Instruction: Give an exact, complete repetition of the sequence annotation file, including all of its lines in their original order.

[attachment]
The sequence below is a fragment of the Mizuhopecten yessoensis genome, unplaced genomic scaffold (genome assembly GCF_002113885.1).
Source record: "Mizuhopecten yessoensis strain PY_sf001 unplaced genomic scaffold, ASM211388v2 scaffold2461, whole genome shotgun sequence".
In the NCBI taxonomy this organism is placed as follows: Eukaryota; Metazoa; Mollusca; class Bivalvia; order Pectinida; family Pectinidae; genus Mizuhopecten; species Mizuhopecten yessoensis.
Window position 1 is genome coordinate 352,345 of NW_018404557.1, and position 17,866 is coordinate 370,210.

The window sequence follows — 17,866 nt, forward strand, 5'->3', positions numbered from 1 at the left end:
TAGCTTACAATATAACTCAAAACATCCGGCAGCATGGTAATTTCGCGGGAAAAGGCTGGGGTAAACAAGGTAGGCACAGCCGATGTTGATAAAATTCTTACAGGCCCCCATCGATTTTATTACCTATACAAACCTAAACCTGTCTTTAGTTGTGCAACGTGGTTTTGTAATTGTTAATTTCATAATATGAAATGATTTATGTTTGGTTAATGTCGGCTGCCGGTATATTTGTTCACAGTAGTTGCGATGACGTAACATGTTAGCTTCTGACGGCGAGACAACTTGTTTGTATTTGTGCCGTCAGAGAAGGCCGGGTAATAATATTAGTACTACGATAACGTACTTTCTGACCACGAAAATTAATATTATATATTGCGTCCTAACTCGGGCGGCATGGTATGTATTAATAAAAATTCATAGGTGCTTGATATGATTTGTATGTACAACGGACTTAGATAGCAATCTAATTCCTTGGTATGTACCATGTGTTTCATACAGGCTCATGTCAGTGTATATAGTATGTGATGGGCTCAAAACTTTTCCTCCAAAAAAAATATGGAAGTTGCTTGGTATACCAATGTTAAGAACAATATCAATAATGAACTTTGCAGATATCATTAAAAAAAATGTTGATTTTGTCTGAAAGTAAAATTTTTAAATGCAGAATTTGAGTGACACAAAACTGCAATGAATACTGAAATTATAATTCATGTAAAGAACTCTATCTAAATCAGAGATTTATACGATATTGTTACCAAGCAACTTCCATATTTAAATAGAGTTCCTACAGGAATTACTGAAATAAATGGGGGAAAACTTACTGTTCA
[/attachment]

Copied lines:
The sequence below is a fragment of the Mizuhopecten yessoensis genome, unplaced genomic scaffold (genome assembly GCF_002113885.1).
Source record: "Mizuhopecten yessoensis strain PY_sf001 unplaced genomic scaffold, ASM211388v2 scaffold2461, whole genome shotgun sequence".
In the NCBI taxonomy this organism is placed as follows: Eukaryota; Metazoa; Mollusca; class Bivalvia; order Pectinida; family Pectinidae; genus Mizuhopecten; species Mizuhopecten yessoensis.
Window position 1 is genome coordinate 352,345 of NW_018404557.1, and position 17,866 is coordinate 370,210.

The window sequence follows — 17,866 nt, forward strand, 5'->3', positions numbered from 1 at the left end:
TAGCTTACAATATAACTCAAAACATCCGGCAGCATGGTAATTTCGCGGGAAAAGGCTGGGGTAAACAAGGTAGGCACAGCCGATGTTGATAAAATTCTTACAGGCCCCCATCGATTTTATTACCTATACAAACCTAAACCTGTCTTTAGTTGTGCAACGTGGTTTTGTAATTGTTAATTTCATAATATGAAATGATTTATGTTTGGTTAATGTCGGCTGCCGGTATATTTGTTCACAGTAGTTGCGATGACGTAACATGTTAGCTTCTGACGGCGAGACAACTTGTTTGTATTTGTGCCGTCAGAGAAGGCCGGGTAATAATATTAGTACTACGATAACGTACTTTCTGACCACGAAAATTAATATTATATATTGCGTCCTAACTCGGGCGGCATGGTATGTATTAATAAAAATTCATAGGTGCTTGATATGATTTGTATGTACAACGGACTTAGATAGCAATCTAATTCCTTGGTATGTACCATGTGTTTCATACAGGCTCATGTCAGTGTATATAGTATGTGATGGGCTCAAAACTTTTCCTCCAAAAAAAATATGGAAGTTGCTTGGTATACCAATGTTAAGAACAATATCAATAATGAACTTTGCAGATATCATTAAAAAAAATGTTGATTTTGTCTGAAAGTAAAATTTTTAAATGCAGAATTTGAGTGACACAAAACTGCAATGAATACTGAAATTATAATTCATGTAAAGAACTCTATCTAAATCAGAGATTTATACGATATTGTTACCAAGCAACTTCCATATTTAAATAGAGTTCCTACAGGAATTACTGAAATAAATGGGGGAAAACTTACTGTTCA